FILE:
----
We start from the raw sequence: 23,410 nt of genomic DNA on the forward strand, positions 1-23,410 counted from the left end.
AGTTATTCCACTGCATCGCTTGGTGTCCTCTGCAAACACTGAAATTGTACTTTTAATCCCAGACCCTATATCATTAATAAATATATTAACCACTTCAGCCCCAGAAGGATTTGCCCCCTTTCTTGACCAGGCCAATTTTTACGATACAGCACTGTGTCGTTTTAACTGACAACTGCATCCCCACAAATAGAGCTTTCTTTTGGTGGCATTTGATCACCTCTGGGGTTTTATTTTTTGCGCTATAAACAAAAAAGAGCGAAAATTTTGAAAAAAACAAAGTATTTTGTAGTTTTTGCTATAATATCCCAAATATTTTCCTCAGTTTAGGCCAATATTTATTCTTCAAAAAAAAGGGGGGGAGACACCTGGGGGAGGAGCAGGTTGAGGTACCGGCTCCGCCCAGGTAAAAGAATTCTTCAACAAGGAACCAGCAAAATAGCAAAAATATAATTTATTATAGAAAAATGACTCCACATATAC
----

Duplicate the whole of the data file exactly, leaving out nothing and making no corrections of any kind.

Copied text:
We start from the raw sequence: 23,410 nt of genomic DNA on the forward strand, positions 1-23,410 counted from the left end.
AGTTATTCCACTGCATCGCTTGGTGTCCTCTGCAAACACTGAAATTGTACTTTTAATCCCAGACCCTATATCATTAATAAATATATTAACCACTTCAGCCCCAGAAGGATTTGCCCCCTTTCTTGACCAGGCCAATTTTTACGATACAGCACTGTGTCGTTTTAACTGACAACTGCATCCCCACAAATAGAGCTTTCTTTTGGTGGCATTTGATCACCTCTGGGGTTTTATTTTTTGCGCTATAAACAAAAAAGAGCGAAAATTTTGAAAAAAACAAAGTATTTTGTAGTTTTTGCTATAATATCCCAAATATTTTCCTCAGTTTAGGCCAATATTTATTCTTCAAAAAAAAGGGGGGGAGACACCTGGGGGAGGAGCAGGTTGAGGTACCGGCTCCGCCCAGGTAAAAGAATTCTTCAACAAGGAACCAGCAAAATAGCAAAAATATAATTTATTATAGAAAAATGACTCCACATATAC